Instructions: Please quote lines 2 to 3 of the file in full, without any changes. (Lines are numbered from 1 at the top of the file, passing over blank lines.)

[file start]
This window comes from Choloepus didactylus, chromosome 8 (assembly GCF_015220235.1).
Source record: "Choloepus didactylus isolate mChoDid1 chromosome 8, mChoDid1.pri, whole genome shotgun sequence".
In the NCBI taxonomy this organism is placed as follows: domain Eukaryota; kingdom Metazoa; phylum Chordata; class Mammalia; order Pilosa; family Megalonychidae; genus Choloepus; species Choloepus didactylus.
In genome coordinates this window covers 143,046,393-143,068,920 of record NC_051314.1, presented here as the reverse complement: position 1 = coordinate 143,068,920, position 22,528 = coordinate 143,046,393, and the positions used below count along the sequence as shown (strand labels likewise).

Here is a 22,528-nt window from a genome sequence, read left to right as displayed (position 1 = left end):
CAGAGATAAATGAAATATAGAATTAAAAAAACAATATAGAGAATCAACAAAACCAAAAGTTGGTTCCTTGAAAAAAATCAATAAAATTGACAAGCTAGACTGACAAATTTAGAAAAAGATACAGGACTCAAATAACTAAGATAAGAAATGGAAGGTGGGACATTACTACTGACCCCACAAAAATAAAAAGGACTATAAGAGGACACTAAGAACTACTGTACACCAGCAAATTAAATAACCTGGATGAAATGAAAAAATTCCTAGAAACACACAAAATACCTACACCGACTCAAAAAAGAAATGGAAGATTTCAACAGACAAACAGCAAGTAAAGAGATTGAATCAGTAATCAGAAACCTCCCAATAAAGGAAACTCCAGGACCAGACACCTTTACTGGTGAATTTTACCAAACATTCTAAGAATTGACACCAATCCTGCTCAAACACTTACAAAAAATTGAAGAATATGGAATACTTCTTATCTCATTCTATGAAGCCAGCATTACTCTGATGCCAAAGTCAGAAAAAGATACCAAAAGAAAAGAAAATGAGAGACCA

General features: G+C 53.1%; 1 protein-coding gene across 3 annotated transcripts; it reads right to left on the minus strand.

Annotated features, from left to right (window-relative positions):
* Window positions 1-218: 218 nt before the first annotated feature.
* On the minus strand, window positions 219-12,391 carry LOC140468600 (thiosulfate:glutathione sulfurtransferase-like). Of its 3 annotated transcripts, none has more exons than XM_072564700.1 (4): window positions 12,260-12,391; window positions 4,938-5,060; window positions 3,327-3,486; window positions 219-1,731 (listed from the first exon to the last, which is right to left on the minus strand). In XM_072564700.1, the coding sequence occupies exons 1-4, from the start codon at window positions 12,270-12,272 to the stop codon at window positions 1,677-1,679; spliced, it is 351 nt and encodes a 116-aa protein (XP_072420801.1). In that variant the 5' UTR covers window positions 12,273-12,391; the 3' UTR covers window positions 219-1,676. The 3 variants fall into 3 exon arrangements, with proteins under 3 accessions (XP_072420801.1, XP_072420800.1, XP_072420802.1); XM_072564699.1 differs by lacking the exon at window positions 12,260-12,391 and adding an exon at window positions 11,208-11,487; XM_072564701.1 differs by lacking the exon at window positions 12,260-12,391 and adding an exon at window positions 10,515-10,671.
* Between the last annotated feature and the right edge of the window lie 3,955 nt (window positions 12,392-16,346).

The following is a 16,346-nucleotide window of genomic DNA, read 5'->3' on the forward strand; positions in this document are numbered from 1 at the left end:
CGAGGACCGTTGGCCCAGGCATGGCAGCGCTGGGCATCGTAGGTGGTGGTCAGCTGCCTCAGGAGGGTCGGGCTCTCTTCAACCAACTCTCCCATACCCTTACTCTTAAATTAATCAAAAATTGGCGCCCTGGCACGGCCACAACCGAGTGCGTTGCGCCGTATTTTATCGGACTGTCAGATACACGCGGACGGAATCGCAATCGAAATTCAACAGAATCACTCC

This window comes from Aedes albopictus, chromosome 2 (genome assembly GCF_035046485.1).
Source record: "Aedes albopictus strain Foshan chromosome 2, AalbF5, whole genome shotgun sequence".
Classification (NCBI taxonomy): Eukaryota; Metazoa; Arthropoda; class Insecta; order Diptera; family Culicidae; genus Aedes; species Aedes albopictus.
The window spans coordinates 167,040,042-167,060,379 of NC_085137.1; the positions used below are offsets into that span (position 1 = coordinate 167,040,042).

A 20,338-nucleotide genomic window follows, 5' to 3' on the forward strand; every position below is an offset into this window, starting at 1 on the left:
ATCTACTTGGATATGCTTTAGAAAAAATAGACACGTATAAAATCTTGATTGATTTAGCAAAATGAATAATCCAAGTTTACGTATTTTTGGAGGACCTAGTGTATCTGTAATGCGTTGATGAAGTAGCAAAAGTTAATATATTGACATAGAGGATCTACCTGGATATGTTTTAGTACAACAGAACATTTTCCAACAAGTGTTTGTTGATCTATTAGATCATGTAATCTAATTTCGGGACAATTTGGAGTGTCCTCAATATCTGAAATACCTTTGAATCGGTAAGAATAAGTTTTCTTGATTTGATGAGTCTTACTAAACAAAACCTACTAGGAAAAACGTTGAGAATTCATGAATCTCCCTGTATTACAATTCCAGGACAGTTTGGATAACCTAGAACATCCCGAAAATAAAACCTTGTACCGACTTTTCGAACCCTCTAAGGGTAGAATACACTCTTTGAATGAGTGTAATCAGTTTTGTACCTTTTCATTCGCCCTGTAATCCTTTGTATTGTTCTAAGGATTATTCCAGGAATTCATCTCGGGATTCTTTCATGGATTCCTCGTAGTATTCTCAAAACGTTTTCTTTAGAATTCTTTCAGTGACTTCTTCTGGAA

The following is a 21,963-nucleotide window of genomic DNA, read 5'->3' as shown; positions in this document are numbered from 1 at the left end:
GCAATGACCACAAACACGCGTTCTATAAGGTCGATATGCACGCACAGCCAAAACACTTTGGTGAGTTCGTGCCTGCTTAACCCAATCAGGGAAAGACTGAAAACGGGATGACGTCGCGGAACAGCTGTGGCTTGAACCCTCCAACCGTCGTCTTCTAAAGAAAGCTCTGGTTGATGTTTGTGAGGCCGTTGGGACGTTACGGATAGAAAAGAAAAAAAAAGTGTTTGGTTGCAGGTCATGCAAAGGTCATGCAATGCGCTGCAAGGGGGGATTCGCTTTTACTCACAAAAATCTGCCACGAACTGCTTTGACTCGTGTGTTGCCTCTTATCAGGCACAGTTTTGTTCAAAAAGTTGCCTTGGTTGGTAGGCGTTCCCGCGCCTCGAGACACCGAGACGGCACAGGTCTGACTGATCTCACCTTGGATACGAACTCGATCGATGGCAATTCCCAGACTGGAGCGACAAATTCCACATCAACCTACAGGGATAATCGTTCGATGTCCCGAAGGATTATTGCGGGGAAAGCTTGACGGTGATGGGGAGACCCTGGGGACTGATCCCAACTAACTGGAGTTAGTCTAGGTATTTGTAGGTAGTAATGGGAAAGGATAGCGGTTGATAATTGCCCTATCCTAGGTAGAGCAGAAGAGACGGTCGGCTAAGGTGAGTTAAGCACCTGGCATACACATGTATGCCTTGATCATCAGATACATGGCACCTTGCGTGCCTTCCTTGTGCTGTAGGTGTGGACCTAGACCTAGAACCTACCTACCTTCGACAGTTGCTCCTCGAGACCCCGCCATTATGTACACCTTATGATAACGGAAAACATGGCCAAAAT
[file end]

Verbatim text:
Source record: "Choloepus didactylus isolate mChoDid1 chromosome 8, mChoDid1.pri, whole genome shotgun sequence".
In the NCBI taxonomy this organism is placed as follows: domain Eukaryota; kingdom Metazoa; phylum Chordata; class Mammalia; order Pilosa; family Megalonychidae; genus Choloepus; species Choloepus didactylus.